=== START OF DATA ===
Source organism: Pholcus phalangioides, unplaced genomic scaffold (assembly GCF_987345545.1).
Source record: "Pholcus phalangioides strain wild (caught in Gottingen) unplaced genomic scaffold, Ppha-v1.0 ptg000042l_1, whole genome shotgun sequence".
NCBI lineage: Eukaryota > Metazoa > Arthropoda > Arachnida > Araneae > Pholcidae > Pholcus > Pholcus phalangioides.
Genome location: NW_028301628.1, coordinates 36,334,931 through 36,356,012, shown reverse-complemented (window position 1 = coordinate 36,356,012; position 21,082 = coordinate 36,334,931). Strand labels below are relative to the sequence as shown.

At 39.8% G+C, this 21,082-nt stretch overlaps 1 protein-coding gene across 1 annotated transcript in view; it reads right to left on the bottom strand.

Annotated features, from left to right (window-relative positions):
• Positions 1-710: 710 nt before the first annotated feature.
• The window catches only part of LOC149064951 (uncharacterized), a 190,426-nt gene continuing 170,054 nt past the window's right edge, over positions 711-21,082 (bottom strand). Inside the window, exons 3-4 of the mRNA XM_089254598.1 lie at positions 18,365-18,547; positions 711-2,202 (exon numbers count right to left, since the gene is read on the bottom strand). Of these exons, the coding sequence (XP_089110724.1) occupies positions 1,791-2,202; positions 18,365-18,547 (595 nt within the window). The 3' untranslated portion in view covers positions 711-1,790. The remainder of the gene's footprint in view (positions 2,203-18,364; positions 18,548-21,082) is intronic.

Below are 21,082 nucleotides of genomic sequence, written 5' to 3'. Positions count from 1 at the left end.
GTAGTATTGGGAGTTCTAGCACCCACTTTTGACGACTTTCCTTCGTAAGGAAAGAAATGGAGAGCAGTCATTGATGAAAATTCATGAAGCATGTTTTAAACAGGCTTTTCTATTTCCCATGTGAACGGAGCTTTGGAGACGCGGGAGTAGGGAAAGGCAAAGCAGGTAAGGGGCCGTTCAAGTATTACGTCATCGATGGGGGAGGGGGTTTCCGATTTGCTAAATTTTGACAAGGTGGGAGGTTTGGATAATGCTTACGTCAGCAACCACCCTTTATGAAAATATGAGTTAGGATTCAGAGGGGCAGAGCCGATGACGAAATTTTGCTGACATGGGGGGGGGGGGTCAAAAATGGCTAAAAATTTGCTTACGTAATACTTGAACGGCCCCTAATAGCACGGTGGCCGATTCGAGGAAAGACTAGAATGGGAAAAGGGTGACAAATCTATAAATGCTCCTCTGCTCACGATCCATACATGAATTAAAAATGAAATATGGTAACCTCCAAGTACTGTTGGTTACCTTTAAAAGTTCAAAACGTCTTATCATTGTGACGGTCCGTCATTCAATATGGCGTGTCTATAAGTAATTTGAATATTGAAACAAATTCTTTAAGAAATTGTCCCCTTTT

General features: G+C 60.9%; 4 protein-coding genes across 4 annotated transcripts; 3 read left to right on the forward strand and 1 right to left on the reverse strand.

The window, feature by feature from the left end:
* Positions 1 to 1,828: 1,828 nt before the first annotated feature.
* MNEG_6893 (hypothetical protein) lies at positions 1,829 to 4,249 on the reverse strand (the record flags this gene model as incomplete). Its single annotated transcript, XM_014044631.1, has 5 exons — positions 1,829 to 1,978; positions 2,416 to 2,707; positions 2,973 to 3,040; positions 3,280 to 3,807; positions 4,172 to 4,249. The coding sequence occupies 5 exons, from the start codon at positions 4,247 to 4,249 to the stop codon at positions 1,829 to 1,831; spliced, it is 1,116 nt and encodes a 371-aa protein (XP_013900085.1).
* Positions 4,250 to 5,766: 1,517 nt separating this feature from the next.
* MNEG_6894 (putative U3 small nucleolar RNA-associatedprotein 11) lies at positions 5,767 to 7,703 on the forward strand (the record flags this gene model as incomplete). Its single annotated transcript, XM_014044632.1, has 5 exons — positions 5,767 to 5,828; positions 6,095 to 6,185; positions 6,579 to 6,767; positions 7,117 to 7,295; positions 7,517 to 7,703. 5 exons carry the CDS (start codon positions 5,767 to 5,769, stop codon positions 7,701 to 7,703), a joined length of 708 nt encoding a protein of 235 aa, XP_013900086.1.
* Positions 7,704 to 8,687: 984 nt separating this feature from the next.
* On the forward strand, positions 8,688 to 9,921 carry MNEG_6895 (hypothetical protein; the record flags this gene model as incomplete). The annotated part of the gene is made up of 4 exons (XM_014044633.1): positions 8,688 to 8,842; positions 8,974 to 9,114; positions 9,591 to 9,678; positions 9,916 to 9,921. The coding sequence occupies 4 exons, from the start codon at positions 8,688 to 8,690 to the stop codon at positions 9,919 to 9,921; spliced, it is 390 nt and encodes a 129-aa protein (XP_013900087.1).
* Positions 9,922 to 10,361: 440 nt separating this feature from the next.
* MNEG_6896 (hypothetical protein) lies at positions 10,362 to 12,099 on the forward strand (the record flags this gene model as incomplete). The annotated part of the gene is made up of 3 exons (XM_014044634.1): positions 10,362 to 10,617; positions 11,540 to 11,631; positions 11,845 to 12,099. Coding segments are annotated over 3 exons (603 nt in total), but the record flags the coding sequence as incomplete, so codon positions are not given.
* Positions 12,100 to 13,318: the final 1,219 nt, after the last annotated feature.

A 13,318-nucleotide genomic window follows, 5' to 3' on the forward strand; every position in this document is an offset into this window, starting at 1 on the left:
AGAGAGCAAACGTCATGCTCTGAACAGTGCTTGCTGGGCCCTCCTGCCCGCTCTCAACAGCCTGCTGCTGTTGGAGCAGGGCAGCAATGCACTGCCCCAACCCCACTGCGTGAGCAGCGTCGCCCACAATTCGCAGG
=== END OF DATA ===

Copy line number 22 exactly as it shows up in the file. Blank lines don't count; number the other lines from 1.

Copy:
A 13,318-nucleotide genomic window follows, 5' to 3' on the forward strand; every position in this document is an offset into this window, starting at 1 on the left: